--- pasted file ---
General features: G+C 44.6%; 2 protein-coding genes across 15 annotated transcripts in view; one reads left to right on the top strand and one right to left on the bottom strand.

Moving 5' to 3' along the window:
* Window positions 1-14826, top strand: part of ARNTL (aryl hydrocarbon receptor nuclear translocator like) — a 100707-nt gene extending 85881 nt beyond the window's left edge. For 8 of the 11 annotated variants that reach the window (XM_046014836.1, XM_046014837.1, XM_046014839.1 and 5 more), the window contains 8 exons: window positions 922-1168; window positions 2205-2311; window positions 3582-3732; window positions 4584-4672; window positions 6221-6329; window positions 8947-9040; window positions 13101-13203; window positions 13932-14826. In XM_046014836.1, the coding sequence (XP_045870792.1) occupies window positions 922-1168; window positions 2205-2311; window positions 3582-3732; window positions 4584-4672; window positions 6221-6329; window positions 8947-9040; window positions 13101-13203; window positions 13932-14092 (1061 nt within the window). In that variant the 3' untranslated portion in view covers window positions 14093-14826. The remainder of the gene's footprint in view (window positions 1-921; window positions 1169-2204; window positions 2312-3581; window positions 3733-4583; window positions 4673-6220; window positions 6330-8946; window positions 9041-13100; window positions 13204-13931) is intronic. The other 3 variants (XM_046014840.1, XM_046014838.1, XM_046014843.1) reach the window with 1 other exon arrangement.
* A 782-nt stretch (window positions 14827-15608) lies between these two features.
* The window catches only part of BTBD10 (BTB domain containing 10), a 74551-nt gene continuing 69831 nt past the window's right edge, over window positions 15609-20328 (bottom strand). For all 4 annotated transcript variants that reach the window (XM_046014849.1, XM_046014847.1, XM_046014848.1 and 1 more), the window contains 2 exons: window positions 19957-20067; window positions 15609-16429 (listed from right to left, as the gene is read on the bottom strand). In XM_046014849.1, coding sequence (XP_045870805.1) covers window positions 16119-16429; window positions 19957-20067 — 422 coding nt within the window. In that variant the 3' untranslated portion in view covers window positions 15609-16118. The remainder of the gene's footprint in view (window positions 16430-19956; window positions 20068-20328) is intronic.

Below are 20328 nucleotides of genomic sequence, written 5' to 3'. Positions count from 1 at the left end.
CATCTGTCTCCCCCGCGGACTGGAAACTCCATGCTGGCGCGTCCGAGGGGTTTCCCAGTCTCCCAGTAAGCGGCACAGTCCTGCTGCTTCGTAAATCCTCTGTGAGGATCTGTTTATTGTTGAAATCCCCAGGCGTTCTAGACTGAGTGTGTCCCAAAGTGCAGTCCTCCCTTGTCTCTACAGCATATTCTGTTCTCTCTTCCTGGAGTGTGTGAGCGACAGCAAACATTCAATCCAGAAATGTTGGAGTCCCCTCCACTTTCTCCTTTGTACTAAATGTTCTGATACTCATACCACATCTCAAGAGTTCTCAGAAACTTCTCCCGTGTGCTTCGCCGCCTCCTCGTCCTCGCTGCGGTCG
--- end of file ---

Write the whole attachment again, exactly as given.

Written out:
General features: G+C 44.6%; 2 protein-coding genes across 15 annotated transcripts in view; one reads left to right on the top strand and one right to left on the bottom strand.

Moving 5' to 3' along the window:
* Window positions 1-14826, top strand: part of ARNTL (aryl hydrocarbon receptor nuclear translocator like) — a 100707-nt gene extending 85881 nt beyond the window's left edge. For 8 of the 11 annotated variants that reach the window (XM_046014836.1, XM_046014837.1, XM_046014839.1 and 5 more), the window contains 8 exons: window positions 922-1168; window positions 2205-2311; window positions 3582-3732; window positions 4584-4672; window positions 6221-6329; window positions 8947-9040; window positions 13101-13203; window positions 13932-14826. In XM_046014836.1, the coding sequence (XP_045870792.1) occupies window positions 922-1168; window positions 2205-2311; window positions 3582-3732; window positions 4584-4672; window positions 6221-6329; window positions 8947-9040; window positions 13101-13203; window positions 13932-14092 (1061 nt within the window). In that variant the 3' untranslated portion in view covers window positions 14093-14826. The remainder of the gene's footprint in view (window positions 1-921; window positions 1169-2204; window positions 2312-3581; window positions 3733-4583; window positions 4673-6220; window positions 6330-8946; window positions 9041-13100; window positions 13204-13931) is intronic. The other 3 variants (XM_046014840.1, XM_046014838.1, XM_046014843.1) reach the window with 1 other exon arrangement.
* A 782-nt stretch (window positions 14827-15608) lies between these two features.
* The window catches only part of BTBD10 (BTB domain containing 10), a 74551-nt gene continuing 69831 nt past the window's right edge, over window positions 15609-20328 (bottom strand). For all 4 annotated transcript variants that reach the window (XM_046014849.1, XM_046014847.1, XM_046014848.1 and 1 more), the window contains 2 exons: window positions 19957-20067; window positions 15609-16429 (listed from right to left, as the gene is read on the bottom strand). In XM_046014849.1, coding sequence (XP_045870805.1) covers window positions 16119-16429; window positions 19957-20067 — 422 coding nt within the window. In that variant the 3' untranslated portion in view covers window positions 15609-16118. The remainder of the gene's footprint in view (window positions 16430-19956; window positions 20068-20328) is intronic.

Below are 20328 nucleotides of genomic sequence, written 5' to 3'. Positions count from 1 at the left end.
CATCTGTCTCCCCCGCGGACTGGAAACTCCATGCTGGCGCGTCCGAGGGGTTTCCCAGTCTCCCAGTAAGCGGCACAGTCCTGCTGCTTCGTAAATCCTCTGTGAGGATCTGTTTATTGTTGAAATCCCCAGGCGTTCTAGACTGAGTGTGTCCCAAAGTGCAGTCCTCCCTTGTCTCTACAGCATATTCTGTTCTCTCTTCCTGGAGTGTGTGAGCGACAGCAAACATTCAATCCAGAAATGTTGGAGTCCCCTCCACTTTCTCCTTTGTACTAAATGTTCTGATACTCATACCACATCTCAAGAGTTCTCAGAAACTTCTCCCGTGTGCTTCGCCGCCTCCTCGTCCTCGCTGCGGTCG